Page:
Earlier this month, I had the opportunity to address the Senate Select Committee hearing on the Cost of Living to highlight the impacts on Catholic school communities, with past president of the Australian Catholic Principals Association, Ann Rebgetz. 

I spoke about the additional financial pressures on Catholic school families, because they are expected to make a contribution to their children’s education which is calculated by the Capacity to Contribute measure that assesses family income. Whereas, public school families are asked to make a much smaller voluntary contribution.

For Catholic schools, government funding makes up around 74 per cent of educational costs annually with around $4 billion in after-tax dollars from parent contributions. Our families also contribute nearly 90 per cent of the costs required to fund school buildings and other capital works, which is around $2 billion annually.

Our schools and dioceses are very aware of the challenges families face, particularly in times of high inflation and interest rates. To combat this financial burden, there are a range of measures including sibling discounts, automatic fee reductions for Health Care Card holders, fee relief for financial hardship, scholarships and bursaries. As an example, in one of our state systems over 40 per cent of students received some form of fee concession or relief.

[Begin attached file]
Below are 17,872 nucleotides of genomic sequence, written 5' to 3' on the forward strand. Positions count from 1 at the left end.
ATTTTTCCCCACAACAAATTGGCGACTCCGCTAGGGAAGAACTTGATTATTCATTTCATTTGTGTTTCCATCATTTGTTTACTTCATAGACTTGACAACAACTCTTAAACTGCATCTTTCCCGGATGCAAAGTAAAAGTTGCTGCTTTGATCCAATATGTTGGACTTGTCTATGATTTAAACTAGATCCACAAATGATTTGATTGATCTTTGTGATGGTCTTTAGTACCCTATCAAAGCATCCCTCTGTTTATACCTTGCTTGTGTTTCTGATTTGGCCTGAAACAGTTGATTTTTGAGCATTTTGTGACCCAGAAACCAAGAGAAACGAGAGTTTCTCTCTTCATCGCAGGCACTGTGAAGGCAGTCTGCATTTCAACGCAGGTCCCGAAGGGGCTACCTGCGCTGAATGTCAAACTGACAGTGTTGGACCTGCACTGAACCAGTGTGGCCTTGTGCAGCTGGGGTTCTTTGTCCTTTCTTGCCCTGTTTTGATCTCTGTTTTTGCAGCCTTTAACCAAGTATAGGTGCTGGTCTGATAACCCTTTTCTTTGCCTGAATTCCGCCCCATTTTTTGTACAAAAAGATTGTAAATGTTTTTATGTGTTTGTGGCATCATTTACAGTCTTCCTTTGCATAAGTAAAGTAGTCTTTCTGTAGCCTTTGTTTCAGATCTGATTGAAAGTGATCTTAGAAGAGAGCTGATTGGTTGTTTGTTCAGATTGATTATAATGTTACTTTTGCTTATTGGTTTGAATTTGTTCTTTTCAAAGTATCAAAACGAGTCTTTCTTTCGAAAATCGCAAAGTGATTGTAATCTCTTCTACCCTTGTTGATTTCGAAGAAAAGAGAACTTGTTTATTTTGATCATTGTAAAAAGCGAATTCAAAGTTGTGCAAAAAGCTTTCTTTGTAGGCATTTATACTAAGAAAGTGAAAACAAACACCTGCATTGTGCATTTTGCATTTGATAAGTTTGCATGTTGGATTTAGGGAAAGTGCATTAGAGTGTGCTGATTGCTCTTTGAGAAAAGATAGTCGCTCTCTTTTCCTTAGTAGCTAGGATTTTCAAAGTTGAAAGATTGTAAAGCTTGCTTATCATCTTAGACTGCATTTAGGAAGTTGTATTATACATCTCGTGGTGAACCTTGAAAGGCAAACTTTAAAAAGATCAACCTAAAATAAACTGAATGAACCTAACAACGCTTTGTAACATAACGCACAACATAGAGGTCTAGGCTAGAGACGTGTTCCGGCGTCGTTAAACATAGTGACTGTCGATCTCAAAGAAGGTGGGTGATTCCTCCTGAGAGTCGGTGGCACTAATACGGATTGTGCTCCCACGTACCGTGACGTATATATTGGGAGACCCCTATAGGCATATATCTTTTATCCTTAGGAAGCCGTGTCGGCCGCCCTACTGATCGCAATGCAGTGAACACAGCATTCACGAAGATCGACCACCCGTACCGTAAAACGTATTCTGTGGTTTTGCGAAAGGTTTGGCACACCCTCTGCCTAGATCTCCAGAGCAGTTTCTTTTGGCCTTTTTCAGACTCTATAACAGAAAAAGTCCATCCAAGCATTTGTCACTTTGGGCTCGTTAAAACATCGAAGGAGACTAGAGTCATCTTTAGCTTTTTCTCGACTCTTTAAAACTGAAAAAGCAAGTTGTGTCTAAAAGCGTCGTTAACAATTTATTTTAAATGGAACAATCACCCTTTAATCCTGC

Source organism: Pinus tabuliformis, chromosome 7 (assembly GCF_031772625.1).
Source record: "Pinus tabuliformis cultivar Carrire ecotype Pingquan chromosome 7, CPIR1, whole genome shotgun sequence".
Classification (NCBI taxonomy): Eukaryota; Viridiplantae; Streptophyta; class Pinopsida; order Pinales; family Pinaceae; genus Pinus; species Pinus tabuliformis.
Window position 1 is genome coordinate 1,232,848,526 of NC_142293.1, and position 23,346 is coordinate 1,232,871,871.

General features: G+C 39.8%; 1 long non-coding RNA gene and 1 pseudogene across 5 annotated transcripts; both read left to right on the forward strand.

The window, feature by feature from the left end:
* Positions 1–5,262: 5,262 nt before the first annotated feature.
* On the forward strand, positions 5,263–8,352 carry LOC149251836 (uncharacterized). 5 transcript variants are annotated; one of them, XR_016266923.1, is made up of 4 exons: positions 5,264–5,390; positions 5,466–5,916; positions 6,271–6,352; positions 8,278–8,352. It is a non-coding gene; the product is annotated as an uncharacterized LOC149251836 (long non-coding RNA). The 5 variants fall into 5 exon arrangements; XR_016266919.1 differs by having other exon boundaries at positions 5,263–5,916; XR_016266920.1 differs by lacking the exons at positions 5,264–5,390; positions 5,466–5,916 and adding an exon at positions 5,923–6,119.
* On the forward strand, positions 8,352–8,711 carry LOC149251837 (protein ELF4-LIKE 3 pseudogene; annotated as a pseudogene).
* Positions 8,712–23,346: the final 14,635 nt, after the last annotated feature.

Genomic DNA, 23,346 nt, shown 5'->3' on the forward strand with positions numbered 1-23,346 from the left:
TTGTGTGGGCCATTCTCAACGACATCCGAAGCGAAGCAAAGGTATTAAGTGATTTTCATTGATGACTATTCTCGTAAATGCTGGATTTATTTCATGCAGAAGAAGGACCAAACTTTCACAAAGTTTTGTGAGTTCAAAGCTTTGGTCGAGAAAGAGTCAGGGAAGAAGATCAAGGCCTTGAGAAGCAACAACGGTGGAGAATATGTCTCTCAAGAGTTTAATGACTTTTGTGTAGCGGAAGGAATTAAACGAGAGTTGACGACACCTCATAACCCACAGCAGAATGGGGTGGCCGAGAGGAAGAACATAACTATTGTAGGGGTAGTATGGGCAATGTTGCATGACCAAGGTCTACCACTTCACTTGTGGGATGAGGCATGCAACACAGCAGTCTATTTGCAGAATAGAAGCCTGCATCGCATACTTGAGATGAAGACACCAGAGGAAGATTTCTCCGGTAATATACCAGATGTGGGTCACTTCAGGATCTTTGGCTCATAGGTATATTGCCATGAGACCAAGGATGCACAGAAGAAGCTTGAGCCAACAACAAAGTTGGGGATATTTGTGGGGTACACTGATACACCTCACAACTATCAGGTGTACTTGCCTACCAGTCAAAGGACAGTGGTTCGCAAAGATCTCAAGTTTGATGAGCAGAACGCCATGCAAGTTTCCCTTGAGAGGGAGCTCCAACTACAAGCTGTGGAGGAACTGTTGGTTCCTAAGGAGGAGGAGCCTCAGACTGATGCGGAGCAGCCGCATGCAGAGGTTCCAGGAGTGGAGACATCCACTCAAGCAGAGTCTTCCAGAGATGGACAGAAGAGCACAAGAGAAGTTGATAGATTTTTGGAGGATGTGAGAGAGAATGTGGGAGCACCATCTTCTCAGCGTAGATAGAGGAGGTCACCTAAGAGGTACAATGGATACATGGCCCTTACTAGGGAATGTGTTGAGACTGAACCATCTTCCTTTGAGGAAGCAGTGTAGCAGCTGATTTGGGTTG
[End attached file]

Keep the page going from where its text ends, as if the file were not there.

In my evidence to the Senate Committee hearing, I raised a number of concerns including:

  • Maintaining appropriate indexation on school funding
  • Taking a sector-neutral approach to funding and support for programs addressing the national teacher shortage crisis and disadvantaged communities
  • Capital support for non-government schools

I also spoke about the Productivity Commission draft report that canvased the removal of the deductible gift recipient (DGR) status for schools which would have a dire effect on the ability of our school communities to raise funds for school infrastructure.

If this was to proceed, it would further impact the educational opportunities of families who seek a Catholic education in their local area, and create increased challenges for Catholic schools to maintain and renew ageing infrastructure and facilities to provide a contemporary and fit-for-purpose learning environment for our students.

The NCEC has made a submission and I will be speaking at the Productivity Commission’s hearing today (14 February) to address this issue in greater detail.

Jacinta Collins
National Catholic education executive director